The War Against Play

The War Against Play

R. Albert Mohler, Jr.
November 7, 2006

Administrators at Willett Elementary School in Attleboro, Massachusetts recently banned tag. That’s right folks, no more of that dangerous and frightening game in which one kid runs after another. None of that in Attleboro. They have discovered trouble with a capital “T” and its name is “Tag.”

As TIME magazine reports,

Game over for students in Attleboro, Mass., who yelled “You’re it!” one final time at Willett Elementary School last week. The school has forbidden tag–as well as touch football and all other “chase” games–during recess, a move that made national headlines. As in schools from South Carolina to Wyoming that have implemented similar bans recently, Attleboro administrators cite fears that children could get hurt and their parents might sue. According to some parents, another factor was concern that such games could hurt self-esteem if, say, one kid were always “it.”

No more “chase” games? Yeah, like that will ever happen. What are these people thinking?

We have transformed childhood into the arean of self-esteem and lawsuits. Dodge ball — my favorite game in middle school — has been banned in many school districts because it celebrates violent behavior. Of course it does. Let a kid throw a ball at a classmate and just maybe a little frustration will dissipate. That energy is going to come out one way or another. And if physical violence is to be absolutely avoided, what about football? Of course, the difference is that dodgeball needs no great apparatus or athletic supervision — no coach. Just give the kids a ball and let them loose. Isolate the bullies and let the other kids play, and play hard.

The Los Angeles Times reports:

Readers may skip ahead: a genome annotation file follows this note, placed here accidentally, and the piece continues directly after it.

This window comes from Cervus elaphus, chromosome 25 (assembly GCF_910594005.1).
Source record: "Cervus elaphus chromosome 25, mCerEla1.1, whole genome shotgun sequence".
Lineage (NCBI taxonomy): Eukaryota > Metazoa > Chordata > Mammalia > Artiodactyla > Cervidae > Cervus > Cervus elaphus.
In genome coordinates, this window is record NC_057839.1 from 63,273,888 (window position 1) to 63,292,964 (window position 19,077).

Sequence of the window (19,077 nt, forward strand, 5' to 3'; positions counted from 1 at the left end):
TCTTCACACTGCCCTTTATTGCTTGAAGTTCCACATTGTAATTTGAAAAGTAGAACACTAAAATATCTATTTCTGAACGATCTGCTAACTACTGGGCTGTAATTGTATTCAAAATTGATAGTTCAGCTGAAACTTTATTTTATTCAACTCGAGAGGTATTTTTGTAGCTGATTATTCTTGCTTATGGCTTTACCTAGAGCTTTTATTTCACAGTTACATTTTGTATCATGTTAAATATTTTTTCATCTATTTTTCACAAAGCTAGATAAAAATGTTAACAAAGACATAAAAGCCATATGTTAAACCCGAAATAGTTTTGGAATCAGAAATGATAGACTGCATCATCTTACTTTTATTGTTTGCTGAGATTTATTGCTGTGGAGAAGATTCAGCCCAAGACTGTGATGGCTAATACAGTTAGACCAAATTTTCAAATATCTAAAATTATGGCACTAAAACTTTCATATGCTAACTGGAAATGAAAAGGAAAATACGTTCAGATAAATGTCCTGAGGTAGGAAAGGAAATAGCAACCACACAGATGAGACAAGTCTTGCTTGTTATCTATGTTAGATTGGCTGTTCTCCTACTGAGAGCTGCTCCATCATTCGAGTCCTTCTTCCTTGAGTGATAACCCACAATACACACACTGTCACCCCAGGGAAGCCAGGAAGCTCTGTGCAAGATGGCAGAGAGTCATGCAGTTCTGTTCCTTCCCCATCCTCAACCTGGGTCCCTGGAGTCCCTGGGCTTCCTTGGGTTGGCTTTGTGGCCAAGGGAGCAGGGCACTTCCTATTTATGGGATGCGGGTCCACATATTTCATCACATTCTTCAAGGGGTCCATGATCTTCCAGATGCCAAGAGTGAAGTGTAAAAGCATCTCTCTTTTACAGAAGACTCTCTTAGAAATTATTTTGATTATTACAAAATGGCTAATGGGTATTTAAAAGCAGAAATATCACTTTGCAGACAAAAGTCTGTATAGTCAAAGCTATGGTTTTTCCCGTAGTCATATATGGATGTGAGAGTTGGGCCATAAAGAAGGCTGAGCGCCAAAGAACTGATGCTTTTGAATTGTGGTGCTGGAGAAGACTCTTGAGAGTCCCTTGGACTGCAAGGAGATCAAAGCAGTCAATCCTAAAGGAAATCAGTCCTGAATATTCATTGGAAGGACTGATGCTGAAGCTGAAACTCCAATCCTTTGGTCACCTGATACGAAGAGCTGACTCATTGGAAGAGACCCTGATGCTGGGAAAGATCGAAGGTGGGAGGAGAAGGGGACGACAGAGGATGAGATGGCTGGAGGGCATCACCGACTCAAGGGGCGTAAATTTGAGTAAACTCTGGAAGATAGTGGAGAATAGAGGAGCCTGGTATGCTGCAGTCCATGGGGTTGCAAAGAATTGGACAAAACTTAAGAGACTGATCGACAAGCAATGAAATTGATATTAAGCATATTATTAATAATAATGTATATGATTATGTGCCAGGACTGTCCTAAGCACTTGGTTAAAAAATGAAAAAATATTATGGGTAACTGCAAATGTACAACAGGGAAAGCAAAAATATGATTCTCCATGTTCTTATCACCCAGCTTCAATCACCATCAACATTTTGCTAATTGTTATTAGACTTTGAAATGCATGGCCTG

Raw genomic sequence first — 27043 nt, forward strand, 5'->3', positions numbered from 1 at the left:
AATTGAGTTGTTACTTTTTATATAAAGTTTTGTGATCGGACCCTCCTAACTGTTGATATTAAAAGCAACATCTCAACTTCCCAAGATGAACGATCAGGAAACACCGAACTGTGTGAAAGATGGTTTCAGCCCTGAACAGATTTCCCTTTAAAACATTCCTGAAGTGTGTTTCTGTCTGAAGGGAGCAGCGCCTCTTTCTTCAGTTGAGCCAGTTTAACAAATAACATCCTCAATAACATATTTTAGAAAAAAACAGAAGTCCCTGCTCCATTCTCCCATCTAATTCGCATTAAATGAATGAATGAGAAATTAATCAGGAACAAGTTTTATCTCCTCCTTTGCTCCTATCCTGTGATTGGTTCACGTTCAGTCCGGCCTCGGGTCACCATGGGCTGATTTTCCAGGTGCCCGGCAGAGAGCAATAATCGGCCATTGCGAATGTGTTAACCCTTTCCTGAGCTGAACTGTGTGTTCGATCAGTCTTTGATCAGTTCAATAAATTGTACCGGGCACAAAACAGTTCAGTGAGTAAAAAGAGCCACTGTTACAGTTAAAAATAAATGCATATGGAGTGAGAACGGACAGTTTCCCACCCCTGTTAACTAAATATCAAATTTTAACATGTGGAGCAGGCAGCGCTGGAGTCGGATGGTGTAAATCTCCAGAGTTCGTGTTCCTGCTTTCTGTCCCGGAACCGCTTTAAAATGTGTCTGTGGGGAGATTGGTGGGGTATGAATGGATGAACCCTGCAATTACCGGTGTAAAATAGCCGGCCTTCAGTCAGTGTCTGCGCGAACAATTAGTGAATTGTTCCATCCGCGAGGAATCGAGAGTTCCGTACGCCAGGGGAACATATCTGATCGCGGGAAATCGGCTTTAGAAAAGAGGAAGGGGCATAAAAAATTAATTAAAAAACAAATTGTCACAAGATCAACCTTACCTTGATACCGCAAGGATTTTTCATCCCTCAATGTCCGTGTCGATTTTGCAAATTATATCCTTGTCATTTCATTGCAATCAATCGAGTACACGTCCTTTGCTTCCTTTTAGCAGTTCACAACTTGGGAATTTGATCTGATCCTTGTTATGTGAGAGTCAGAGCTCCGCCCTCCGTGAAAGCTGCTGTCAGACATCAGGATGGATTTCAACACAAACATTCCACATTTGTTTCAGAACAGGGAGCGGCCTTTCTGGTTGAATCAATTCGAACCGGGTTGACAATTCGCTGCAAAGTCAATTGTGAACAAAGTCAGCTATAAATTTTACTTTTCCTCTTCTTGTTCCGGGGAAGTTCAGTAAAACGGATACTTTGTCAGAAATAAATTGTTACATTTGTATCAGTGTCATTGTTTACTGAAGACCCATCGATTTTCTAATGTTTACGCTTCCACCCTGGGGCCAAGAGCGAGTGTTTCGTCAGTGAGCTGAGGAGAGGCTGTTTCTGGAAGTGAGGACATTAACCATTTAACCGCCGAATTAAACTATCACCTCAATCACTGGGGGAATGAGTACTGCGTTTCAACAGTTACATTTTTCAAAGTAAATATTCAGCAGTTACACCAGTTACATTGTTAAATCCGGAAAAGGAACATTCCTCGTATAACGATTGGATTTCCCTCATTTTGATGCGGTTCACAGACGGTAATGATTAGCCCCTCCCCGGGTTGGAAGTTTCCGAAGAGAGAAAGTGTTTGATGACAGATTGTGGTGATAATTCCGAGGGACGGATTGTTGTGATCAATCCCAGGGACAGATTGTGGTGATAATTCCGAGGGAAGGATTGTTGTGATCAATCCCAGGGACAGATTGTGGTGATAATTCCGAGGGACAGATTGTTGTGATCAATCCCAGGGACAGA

The topic is so no-win that school officials, admittedly busy with loftier issues, are reluctant to discuss it. But the reality is that schools across the United States have been quietly discouraging tag for years. Any discussion of it elicits a flinch response because this simple schoolyard game is at the nexus of three competing interests: giving kids freedom to play (what many teachers and kids want), keeping them safe from harm on large, unruly playgrounds (what concerned parents want) and avoiding band-aid-related depositions (what all administrators want).

This world is getting crazier by the minute. The kids, meanwhile, will find a way to play anyway.

More from The Los Angeles Times:

Tag is a uniquely elemental game that develops naturally — and kids seem to be hard-wired to play it. At age 4 or 5, children are running around chasing each other, and by the first grade, they’ve created the rules and organized themselves into a game. “It’s one of the few games left where the adults have absolutely nothing to do with it,” says psychologist Fred Frankel, director of the UCLA Parent Training and Children’s Friendship Programs. “Kids transmit it from generation to generation and spontaneously organize it.”

So the kids will find a way to play tag anyway. So there, meddling school board. You’re it.

R. Albert Mohler, Jr.

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